My oldest plops on the couch. “Okay.”

I reach for a shirt and try to act natural. “I heard from your teacher today.”

Rising to his feet, he paces the floor. “Mommy, I’m sorry to tell you this but…there was a new playground, and it was my turn for the tire swing. They wouldn’t let me on. So, I hit somebody with a stick. Twice.”

I place the folded shirt on the gray ottoman between us. “Sweetie, it’s never okay to use your hands to hurt a person.” I regret my word choice immediately. This doesn’t match his karate mantra: If somebody wants to fight, walk away. If they try to touch you, block them. If they keep hitting, protect yourself.

“But Mommy, I was protecting myself. They hit me with a tree branch. See.” He proudly displays a scratch on his wrist.

“I’m sorry that happened. But next time you need to get an adult to help.” I watch as confusion etches itself across his face.

“Why?” he says.

Carefully, slowly, I select my words. “Sometimes you see things differently than other people. You might think you’re doing the right thing, but other people might think something different. And that can get you in big trouble one day.”

His eyes turn red and watery. “Mommy, I don’t like when you say I’m different. I feel like a normal kid.”

His words undo me. “Oh sweetie, I don’t mean it like that.” I sit and rub his back. “There are lots of ways you are normal.” Unsure of how to proceed, I take a deep breath. “Every single person in your class has something that makes them different. It’s normal.”

Tears stream down his face. “Mommy, none of the kids like me.”

My heart breaks into a million pieces.

He sucks in a series of rapid, sharp breaths and goes on. “Everybody else is faster at writing than me.”

“Hey, that’s a great example of a difference.” I see a silver lining and move in. “Writing is harder for you. But guess what…when you get older, you’ll use a computer and learn to type. Then writing won’t be so hard.”

He smiles, then forces a frown.

“Do you want to hear about my differences?” I say.

“I already know, Mommy. You moved a lot and nobody liked you,” he says.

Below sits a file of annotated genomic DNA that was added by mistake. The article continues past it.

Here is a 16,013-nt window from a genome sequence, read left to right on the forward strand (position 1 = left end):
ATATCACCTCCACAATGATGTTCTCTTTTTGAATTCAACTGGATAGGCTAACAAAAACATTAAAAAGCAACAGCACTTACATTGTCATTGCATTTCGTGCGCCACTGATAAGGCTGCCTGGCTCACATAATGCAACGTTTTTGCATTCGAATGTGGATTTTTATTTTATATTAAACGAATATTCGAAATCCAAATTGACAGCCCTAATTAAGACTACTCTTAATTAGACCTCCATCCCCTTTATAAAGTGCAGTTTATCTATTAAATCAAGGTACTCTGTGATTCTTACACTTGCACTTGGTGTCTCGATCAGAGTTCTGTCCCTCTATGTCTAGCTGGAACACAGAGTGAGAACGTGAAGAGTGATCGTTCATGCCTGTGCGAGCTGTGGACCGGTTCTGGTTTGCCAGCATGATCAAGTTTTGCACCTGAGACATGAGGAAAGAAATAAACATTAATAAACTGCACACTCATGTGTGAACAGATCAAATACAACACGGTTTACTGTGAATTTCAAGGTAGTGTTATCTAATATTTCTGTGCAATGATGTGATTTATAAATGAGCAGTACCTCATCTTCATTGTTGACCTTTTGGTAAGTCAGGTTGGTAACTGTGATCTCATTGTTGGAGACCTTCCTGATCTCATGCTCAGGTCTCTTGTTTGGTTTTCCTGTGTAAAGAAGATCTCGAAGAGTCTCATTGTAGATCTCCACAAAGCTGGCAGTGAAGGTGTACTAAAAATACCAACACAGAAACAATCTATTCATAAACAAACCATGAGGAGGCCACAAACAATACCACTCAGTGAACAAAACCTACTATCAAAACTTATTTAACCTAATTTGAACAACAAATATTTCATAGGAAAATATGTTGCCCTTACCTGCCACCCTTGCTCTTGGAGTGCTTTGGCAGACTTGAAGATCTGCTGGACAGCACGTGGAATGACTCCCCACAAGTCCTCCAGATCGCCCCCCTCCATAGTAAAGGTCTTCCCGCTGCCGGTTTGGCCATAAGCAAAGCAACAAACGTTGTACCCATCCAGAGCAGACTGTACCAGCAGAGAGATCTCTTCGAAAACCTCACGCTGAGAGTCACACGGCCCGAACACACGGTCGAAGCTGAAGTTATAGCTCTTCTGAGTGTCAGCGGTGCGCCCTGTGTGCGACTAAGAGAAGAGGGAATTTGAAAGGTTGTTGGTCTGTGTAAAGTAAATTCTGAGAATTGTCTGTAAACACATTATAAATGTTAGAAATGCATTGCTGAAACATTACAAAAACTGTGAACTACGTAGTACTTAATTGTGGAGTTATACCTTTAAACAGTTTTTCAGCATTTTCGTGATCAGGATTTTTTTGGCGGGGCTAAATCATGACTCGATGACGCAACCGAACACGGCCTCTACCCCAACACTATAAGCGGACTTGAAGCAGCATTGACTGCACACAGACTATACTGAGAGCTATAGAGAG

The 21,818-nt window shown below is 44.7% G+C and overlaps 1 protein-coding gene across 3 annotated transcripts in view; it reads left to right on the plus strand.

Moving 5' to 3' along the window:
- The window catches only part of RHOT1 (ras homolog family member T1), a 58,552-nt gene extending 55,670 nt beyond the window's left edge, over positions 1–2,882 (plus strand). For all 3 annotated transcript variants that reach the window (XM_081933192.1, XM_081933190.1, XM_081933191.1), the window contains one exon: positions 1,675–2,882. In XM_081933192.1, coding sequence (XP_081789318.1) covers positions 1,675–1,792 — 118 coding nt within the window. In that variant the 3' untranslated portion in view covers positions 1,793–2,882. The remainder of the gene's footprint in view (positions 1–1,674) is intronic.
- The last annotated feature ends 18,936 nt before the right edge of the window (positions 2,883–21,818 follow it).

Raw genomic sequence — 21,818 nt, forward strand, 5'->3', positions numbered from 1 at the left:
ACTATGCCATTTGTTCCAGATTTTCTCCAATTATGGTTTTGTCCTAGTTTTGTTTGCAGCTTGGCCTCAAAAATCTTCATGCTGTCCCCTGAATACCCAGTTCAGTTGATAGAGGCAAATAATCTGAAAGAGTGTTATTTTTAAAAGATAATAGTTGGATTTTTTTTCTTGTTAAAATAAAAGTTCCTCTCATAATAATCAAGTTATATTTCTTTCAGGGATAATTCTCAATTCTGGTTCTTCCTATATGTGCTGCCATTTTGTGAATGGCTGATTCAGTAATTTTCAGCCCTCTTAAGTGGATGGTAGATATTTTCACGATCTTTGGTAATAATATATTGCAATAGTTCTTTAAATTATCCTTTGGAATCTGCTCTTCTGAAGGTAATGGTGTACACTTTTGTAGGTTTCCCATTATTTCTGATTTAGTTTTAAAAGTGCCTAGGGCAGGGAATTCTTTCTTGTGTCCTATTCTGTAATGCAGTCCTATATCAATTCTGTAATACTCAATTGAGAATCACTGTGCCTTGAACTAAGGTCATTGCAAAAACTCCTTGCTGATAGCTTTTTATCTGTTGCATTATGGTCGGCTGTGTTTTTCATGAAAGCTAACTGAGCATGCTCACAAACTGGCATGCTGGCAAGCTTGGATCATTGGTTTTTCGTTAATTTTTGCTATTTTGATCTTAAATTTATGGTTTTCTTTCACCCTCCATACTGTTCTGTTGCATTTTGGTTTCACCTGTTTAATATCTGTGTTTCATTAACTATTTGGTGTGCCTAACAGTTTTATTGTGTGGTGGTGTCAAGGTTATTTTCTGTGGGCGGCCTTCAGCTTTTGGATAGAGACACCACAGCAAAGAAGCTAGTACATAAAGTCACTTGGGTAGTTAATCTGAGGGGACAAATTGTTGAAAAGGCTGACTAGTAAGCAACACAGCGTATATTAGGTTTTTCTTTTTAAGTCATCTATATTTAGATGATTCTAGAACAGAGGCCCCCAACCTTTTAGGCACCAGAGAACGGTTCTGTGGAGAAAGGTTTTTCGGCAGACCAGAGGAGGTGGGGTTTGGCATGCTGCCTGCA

“There’s more though. Can I tell you my differences?” I poke him in his side. “Can I?”

He sighs. “I didn’t say no, Mommy.”

“Okay, well, my brain doesn’t make as many chemicals as other people’s. That’s why I get sad and tired sometimes.”

He eyes me sideways. “I never see you sad.”

“That’s because I hide it.” I flash him a sly smile. “Well, I don’t hide it. I take a pill like you do, except mine’s a different color. And I’ve worked really hard with doctors to learn how to make my differences easier.”

He grins right as my youngest barges in from the backyard. “What are you talking about?” says my youngest.

My oldest son’s face hardens. “Go away.”

“We were just finishing a private conversation,” I say. “You don’t have to go away.”

Later that night, my sons mount their bar stools in the kitchen for dinner.

My oldest tackles his broccoli first and moves counterclockwise to his rice. “Mommy, you know what’s different about me?”

“What’s that?” I say.

He stares straight ahead. “I can see two things at once.”

Wondering if he’s referring to peripheral vision, I prod. “Can you explain what you mean?”

“When I look at something, I see two things. One in front of my eyes, and a different one in my head.”

“Oh!” I say. Maybe I’ve underestimated what he already knows. “That’s called being a visual thinker. I bet you think in pictures a lot.”

“Yep,” he says.

Stabbing a slice of sausage, my youngest pipes up. “Well, I see things out the sides of my eyes.”

“Cool,” I say. “That’s called peripheral vision.”

My oldest interjects. “I’m faster at math than most people.”

I laugh. “You’re lucky to have that difference.”

Through the rest of the night, they volley their differences at random intervals, leaving me to ponder the minor miracle unfolding in my home. We grow up so worried we’re different. That we’re not okay. Then one day, or maybe over the course of a few years, we find out, yes, we are different, and instead of our worlds caving in on us like we expect, an incredible weight lifts from our psyches. We’re different, and that’s normal.

At bedtime, I kiss my boys each on the cheek. My oldest hugs me especially tight and whispers into my ear. “Mommy, you’re the best.”

I smooth his covers and turn off the light. “I’m so proud to have you as my son.”

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Article by
Melissa Gopp

Melissa Gopp is a creative nonfiction writer living in Northeast Florida. She is passionate about using her writing and experiences to help people navigate life's challenges.


"In the absence of a formal diagnosis, knowing how best to talk to my son about what makes him different is tricky."